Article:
bind -a '#$' /dev /dev/pci/bus.dev.fnctl /dev/pci/bus.dev.fnraw /dev/pnp/ctl /dev/pnp/csnnctl /dev/pnp/csnnraw ...
The first field of a PCI control file contains the class, sub-class and programming interface values for the device function, expressed as 2-digit hexadecimal values, and separated by periods. The second field yields the vendor ID and device ID, each as 4-digit hex numbers, separated by a slash. The third field is the associated interrupt line in decimal. The remainder of the line enumerates any valid base address registers for the function, using two fields for each. In the first field, the index of the register is followed by a colon, and then the value of the register itself. The following field gives the associated size of the memory (or I/O space) that is mapped by the register.
The enumeration algorithm needs to be enabled by specifying the port number to write the unlock sequence out on. This can be configured to take place at boot time by adding a line like the following to plan9.ini:
Here port should be chosen to not conflict with any existing devices. It must be in the range 0x203-0x3ff. Alternatively, one can use the following command:
echo port 0x203 >/dev/pnp/ctl
Note that a side-effect of PnP enumeration is to reset the configuration state of all such cards; any settings made by a Plug and Play BIOS will be lost. Reading the file /dev/pnp/ctl returns one of the strings enabled port or disabled.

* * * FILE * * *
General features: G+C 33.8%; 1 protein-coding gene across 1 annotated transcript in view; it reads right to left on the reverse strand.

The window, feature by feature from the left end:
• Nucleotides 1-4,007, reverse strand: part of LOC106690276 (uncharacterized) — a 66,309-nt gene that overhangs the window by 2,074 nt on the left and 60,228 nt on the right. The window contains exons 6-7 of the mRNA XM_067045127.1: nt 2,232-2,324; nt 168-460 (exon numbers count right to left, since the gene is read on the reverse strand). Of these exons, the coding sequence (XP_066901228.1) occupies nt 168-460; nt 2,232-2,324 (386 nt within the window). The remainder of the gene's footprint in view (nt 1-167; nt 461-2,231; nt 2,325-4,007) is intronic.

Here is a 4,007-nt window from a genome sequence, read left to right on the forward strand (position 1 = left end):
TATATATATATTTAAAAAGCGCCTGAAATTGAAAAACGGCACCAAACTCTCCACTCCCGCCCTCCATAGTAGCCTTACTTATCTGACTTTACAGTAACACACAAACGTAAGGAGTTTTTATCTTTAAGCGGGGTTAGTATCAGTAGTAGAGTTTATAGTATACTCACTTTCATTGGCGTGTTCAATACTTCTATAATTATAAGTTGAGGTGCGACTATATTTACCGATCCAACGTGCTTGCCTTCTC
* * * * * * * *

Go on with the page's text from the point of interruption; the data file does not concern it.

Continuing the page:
For each enumerated card, two files are served in /dev/pnp. A control file (/dev/pnp/csnnctl) may be read to determine the ID of the card, and a raw file (/dev/pnp/csnnraw) may be read to obtain the configuration data associated with the card. It is intended that the control file should take commands which set the various configurable resources of the card, but this has not been implemented yet.
A mechanism is provided for configuring cards via plan9.ini(10.6). A line of the form pnpn=idstring ... will cause the driver to look for the card named by idstring and, if found, assign it the CSN n. The intention is that any additional text after the idstring is interpreted as if it was written to the card's ctl file, but this is not yet implemented.
To find just the PCI video card (class 3):
grep '^03' /dev/pci/*ctl
The ability to set a Plug 'n' Play card's configurable settings has not been implemented.
There should be a user program for identifying and configuring Plug 'n' Play cards.
|PNP(3 )||Rev: Thu Feb 15 14:43:36 GMT 2007|